"Always been interested in technology and innovation"

So how come Daniel became so interested in this area?

- I have always been interested in technology and innovation. Previously, I have worked for the Danish Export Council with how technology and innovation can drive the world in a better direction and 5-6 years ago I opened my eyes to food and agriculture.

Daniel Skavén Ruben is a Warp News Expert within FoodTech.

Daniel thinks it's so interesting because it's so fundamental to us humans.

- It covers everything from ecosystems and the environment to health. Then it is interesting that food production and agriculture is the least digitized and inefficient industry according to McKinsey. There is a lot to do here.

FoodTech is definitely an area to get involved in if you are curious and have hope of driving the world in a better direction. The area is changing very fast now, how we produce, process, distribute and consume food.

- It is an exciting time to be part of all this and a way to be part of and improve the world a little. We can do things a lot more effective and contribute to people living longer, feeling better and that the environment and animals are less harmed, concludes Daniel Skavén Ruben.

About Daniel Skavén Ruben - Warp News Expert within FoodTech

Daniel Skaven Ruben is a consultant to The Rockefeller Foundation Food Initiative, supporting the Foundation’s work to advance a more nourishing and sustainable food system.

He previously was part of the process of refreshing the Foundation’s food and agriculture strategy, focusing in particular on leveraging innovative breakthroughs in science and technology. Prior to this role, Daniel worked as an expert for the World Bank in Washington D.C. on issues around technology, innovation, and entrepreneurship.

He also served in the Ministry of Foreign Affairs of Denmark in various roles in Stockholm and New York for more than half a decade, helping Danish tech companies to internationalize. Daniel is a mentor for several FoodTech accelerators and is an advisor to a number of AgTech and FoodTech startups.

This is FoodTech - according to Daniel Skavén Ruben

FoodTech is a gigantic. Here is Daniel Skavén Ruben's list of all FoodTech areas.

Primary production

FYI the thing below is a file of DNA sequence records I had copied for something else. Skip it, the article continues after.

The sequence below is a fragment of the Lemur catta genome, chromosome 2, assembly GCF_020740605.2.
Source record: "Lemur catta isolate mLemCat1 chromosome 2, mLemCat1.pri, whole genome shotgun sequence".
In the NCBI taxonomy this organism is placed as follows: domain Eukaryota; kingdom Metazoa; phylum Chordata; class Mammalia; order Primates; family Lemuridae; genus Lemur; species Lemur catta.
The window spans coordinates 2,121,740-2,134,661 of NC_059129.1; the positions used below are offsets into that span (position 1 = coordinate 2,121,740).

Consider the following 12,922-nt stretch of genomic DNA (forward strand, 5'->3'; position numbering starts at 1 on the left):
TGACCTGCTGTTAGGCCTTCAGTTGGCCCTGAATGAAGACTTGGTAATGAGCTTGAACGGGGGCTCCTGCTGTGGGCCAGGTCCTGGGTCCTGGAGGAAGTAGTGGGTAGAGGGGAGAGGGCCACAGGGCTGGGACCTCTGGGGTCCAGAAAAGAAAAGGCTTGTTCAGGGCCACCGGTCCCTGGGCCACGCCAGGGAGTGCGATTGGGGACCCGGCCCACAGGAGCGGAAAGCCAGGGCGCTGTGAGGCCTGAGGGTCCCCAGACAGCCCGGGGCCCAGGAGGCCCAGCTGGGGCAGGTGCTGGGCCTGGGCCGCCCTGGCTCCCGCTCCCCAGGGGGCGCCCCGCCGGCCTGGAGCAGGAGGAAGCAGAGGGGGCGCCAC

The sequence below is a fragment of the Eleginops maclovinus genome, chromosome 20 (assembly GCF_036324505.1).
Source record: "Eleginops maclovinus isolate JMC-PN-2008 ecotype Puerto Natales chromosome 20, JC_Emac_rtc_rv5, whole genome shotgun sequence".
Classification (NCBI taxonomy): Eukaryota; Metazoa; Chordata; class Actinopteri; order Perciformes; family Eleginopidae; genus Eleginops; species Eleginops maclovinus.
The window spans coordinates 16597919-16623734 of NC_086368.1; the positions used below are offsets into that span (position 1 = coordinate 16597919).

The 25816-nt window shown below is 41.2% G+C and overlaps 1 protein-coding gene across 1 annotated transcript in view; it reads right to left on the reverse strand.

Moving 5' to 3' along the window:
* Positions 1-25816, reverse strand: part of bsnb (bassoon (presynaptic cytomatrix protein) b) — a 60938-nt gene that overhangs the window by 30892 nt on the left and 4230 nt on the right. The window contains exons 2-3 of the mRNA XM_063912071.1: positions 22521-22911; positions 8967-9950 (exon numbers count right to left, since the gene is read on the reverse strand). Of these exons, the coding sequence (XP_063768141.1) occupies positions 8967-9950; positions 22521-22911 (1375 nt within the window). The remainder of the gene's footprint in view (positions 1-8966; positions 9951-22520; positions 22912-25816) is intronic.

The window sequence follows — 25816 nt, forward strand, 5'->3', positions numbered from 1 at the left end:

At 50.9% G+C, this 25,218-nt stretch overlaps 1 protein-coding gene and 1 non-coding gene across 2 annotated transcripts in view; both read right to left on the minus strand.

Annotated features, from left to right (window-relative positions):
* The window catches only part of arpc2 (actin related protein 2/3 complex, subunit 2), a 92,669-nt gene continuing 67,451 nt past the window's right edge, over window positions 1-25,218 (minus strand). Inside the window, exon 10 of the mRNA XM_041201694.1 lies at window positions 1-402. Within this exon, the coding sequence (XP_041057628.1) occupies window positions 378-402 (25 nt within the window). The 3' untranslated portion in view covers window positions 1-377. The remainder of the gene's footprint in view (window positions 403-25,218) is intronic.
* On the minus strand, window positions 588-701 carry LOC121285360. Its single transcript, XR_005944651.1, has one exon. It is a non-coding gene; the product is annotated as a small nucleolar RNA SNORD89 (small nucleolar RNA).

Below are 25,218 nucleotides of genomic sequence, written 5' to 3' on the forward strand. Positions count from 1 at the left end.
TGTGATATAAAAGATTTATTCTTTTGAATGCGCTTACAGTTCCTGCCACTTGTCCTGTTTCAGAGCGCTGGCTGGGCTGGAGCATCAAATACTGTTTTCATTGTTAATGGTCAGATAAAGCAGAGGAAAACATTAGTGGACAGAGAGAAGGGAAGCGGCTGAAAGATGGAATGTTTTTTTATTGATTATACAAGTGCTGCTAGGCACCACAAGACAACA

• Macroalgae/microalgae
  • Novel animal feed (insects, algae, single-cell protein)
  • Plant-based protein
  • Mixed plant-based-animal based
  • Fungus
  • New/ancient crops (quinoa, millet, buckewheat, lupini, etc)


  • Aquaculture (open-ocean, integrated, land-based)
  • Hydroponics
  • Aquaponics
  • Perennial farming
  • Greenhouses / vertical farming
  • Intercropping
  • Agroforestry
  • Urban forestry
  • Feed additives inhibiting methane production
  • Climate resistant crops
  • Soil microbiome
  • Crowdsourced information between farmers
  • Precision agriculture (Big Data, AI, machine learning, sensors, satellite imagery, drones)
  • Ecological biocontrol
  • Robots / automation
  • Innovative fishing nets
  • Sustainable fishing vessels (electric etc)
  • Digitalization
  • Early warning systems (weather, plant disease, etc)

Outside farm

  • 3D-printed food
  • Cultured meat / fish
  • Precision fermentation
  • Gene editing (CRISPR)
  • Food waste nutrient extraction
  • Selective breeding
  • Water desalination
  • Soil additives
  • Biochar
  • Human waste recovery as fertilizer


  • Probiotic foods
  • Automated harvest and sorting
  • Solar dryers
  • Micro-scale ice cooling
  • Modular factories
  • Near-farm (or fishing port) mobile processing


  • Edible films and coating
  • Reusable packaging
  • Edible packaging
  • Biodegradable packaging
  • Packaging made of waste streams
  • Smart packaging (sensors etc)
  • Ethylene absorption


  • Smart refrigerators
  • Mobile pre-cooling and packing
  • Drying tech
  • Cooling boxes
  • Prevent post-harvest mold
  • Sharing economy for harvesting and processing machinery
  • Solar cooling

Distribution / logistics

  • Blockchain
  • Crowdfunded agriculture programs
  • Mobile device market brokerage
  • Last mile milk dispensing
  • Reusable crates
  • Edible RFID tags
  • Uber-like produce delivery
  • Predictive supply chain analytics
  • Commercial drones
  • Traceability
  • Micro cold transport

Market (Retail)

  • Upcycling food waste
  • Online / on-demand / subscr. Shopping
  • Secondary markets for food waste


  • Meal replacements
  • Digital education on diets
  • Increased food diversity acceptance
  • Novel certifications

Magnus Aschan